THE JOURNAL FOR THE SOCIETY OF GARDEN DESIGNERS

How to design a show garden

Rae Wilkinson is designing another garden at RHS Hampton Court show this year


Designer Rae Wilkinson shares some top tips for those wishing to create a show garden. Written by Jackie Bennett


Pre-registered SGD member Rae Wilkinson did her first show garden last year at RHS Hampton Court Flower Show. Here she shares some advice for others who want to give it a try

  • Do it for the right reasons: I did it mainly for the experience, but also to raise my profile and for a chance to be creative. It helped me pick up a few clients, but it doesn’t always increase your business. It does offer ongoing exposure if you get some attention from the media.
  • Get experience: I volunteered to plant gardens at RHS shows over the previous two years, which helped me get a good idea of the process and how it all works – I would really recommend this.
  • Put in the prep work: Getting a design together involves a lot of research. You have to really think about the construction and plant and material costs. A good guide in terms of spend is an absolute minimum of £500 per square metre for Hampton Court (Chelsea is a lot more).
  • Go for funding: It is best to get funding from sponsors before applying to the RHS, and I approached various companies in the hopes of getting sponsorship. In the end my contractor offered to fund it.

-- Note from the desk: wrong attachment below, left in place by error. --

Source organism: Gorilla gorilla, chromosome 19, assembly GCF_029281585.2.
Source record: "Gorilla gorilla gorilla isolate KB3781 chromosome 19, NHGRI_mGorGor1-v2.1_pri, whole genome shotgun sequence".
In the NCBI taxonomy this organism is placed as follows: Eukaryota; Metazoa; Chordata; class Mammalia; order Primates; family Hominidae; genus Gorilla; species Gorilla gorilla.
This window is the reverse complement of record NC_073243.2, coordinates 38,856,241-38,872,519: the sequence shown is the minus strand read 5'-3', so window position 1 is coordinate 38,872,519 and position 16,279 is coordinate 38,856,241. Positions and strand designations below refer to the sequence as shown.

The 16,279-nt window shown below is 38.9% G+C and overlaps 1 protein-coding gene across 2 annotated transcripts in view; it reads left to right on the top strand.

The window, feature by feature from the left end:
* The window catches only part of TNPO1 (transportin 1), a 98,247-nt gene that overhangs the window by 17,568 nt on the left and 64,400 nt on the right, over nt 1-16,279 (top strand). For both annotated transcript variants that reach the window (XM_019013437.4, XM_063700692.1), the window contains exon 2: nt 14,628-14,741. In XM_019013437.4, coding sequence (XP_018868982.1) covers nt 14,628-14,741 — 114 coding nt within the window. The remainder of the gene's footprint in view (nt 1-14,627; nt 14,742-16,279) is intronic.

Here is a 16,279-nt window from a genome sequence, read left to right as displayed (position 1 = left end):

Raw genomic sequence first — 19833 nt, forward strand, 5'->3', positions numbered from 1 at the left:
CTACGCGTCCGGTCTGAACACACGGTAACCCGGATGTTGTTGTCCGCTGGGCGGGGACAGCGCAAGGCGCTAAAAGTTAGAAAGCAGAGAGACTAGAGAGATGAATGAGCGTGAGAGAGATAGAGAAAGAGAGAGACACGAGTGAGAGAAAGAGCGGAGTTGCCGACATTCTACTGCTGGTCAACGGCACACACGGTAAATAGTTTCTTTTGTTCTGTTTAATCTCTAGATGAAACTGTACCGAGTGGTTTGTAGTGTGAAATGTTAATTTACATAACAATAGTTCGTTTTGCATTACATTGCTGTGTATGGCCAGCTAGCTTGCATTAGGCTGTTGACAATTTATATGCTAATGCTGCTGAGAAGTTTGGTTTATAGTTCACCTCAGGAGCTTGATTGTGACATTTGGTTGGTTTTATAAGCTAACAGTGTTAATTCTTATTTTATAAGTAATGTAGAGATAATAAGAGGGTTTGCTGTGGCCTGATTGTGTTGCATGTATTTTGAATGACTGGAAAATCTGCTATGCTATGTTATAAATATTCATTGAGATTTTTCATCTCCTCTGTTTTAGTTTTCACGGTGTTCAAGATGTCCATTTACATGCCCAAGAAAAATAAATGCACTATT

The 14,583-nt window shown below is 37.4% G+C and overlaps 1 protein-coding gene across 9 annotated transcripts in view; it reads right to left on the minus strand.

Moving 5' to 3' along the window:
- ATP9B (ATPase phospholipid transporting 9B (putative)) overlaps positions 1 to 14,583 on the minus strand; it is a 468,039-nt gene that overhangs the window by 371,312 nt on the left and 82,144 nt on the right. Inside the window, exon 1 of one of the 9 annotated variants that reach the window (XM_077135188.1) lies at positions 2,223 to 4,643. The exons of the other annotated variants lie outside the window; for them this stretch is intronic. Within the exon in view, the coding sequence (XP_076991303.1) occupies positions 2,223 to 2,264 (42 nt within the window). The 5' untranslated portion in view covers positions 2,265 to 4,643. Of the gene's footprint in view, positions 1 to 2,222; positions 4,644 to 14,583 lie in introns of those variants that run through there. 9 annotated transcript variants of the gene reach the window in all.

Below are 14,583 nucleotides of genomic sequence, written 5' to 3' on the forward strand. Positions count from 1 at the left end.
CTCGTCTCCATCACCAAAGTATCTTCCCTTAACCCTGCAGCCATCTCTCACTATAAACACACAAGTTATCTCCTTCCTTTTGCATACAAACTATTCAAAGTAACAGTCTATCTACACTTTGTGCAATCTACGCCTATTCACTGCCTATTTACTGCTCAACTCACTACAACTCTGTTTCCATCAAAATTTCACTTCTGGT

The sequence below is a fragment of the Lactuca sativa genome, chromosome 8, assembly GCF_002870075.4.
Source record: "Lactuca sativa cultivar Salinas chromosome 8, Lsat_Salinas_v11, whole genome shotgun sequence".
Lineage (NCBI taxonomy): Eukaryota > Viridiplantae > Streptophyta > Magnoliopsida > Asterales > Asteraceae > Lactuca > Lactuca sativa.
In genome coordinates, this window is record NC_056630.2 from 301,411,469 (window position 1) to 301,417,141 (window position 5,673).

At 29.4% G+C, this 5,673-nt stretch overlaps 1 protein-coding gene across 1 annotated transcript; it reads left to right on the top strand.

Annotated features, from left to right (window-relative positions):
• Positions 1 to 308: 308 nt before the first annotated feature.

• Appreciate your contractors: The designer-contractor relationship is very important, and it is a good idea to have worked together before you attempt a show garden, and for one of you to have done a show garden before.
  • Know your plants: I sent out my list to several suppliers to see what they could do. Sourcing can be difficult in the UK due to weather conditions, which is why I think many designers are now choosing contract-grown specimens from abroad. I admit that during the build I had to run out and replace plants with my own money, to make sure they looked good. I advise you to go and see the plants you have ordered for yourself in the run up to the show.


Rae’s ‘Healing Urban Garden’ won a Silver-Gilt medal last year


Expect an impact: Don’t underestimate how much work is involved and how much time it will take up. I did experience some cash-flow problems after the show because of all the time I dedicated to it. It was intense but fantastic, and I would do it again in a heartbeat – but this time I would charge for my time.